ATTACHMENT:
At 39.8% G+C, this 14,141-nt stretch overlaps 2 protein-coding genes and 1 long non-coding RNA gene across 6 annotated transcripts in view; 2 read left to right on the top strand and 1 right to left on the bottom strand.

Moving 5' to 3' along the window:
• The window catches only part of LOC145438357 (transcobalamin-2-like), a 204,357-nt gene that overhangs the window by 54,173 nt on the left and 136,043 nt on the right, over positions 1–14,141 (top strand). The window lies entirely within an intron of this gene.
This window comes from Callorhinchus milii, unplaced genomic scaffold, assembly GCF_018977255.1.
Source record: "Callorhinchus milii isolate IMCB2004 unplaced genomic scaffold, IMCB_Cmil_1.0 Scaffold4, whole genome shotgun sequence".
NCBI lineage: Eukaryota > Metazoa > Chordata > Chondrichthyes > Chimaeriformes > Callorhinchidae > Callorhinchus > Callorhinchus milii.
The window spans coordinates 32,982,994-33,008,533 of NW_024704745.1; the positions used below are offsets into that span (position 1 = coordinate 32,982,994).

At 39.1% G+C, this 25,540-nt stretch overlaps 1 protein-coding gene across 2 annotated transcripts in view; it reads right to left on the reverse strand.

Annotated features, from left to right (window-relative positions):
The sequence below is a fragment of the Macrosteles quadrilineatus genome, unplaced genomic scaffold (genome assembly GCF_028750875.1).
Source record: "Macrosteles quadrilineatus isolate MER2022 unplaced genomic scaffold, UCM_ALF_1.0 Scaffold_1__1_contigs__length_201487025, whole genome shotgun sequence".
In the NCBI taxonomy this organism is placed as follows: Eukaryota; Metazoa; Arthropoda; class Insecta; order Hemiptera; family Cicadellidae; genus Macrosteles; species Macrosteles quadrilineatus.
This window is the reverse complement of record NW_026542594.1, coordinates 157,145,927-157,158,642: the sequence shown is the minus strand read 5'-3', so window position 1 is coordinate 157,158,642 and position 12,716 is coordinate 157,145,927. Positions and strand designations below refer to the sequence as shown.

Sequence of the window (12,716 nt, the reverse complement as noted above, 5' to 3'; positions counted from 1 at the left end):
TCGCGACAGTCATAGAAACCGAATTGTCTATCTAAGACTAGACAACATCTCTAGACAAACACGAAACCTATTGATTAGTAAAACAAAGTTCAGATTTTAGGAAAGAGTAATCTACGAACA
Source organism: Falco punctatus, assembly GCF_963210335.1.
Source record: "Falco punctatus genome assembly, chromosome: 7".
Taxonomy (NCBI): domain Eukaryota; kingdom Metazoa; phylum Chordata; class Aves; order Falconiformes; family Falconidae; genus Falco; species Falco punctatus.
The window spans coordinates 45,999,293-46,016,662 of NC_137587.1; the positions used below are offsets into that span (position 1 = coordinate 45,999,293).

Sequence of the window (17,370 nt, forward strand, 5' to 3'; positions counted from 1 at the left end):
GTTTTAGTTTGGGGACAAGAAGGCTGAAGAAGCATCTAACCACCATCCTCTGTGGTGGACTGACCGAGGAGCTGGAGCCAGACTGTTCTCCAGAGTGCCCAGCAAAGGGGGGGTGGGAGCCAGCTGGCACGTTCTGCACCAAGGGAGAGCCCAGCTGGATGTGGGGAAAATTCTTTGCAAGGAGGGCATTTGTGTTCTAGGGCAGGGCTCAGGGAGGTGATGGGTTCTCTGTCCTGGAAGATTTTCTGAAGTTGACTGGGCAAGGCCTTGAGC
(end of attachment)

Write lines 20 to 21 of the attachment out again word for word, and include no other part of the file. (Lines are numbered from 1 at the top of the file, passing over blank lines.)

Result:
Sequence of the window (17,370 nt, forward strand, 5' to 3'; positions counted from 1 at the left end):
GTTTTAGTTTGGGGACAAGAAGGCTGAAGAAGCATCTAACCACCATCCTCTGTGGTGGACTGACCGAGGAGCTGGAGCCAGACTGTTCTCCAGAGTGCCCAGCAAAGGGGGGGTGGGAGCCAGCTGGCACGTTCTGCACCAAGGGAGAGCCCAGCTGGATGTGGGGAAAATTCTTTGCAAGGAGGGCATTTGTGTTCTAGGGCAGGGCTCAGGGAGGTGATGGGTTCTCTGTCCTGGAAGATTTTCTGAAGTTGACTGGGCAAGGCCTTGAGC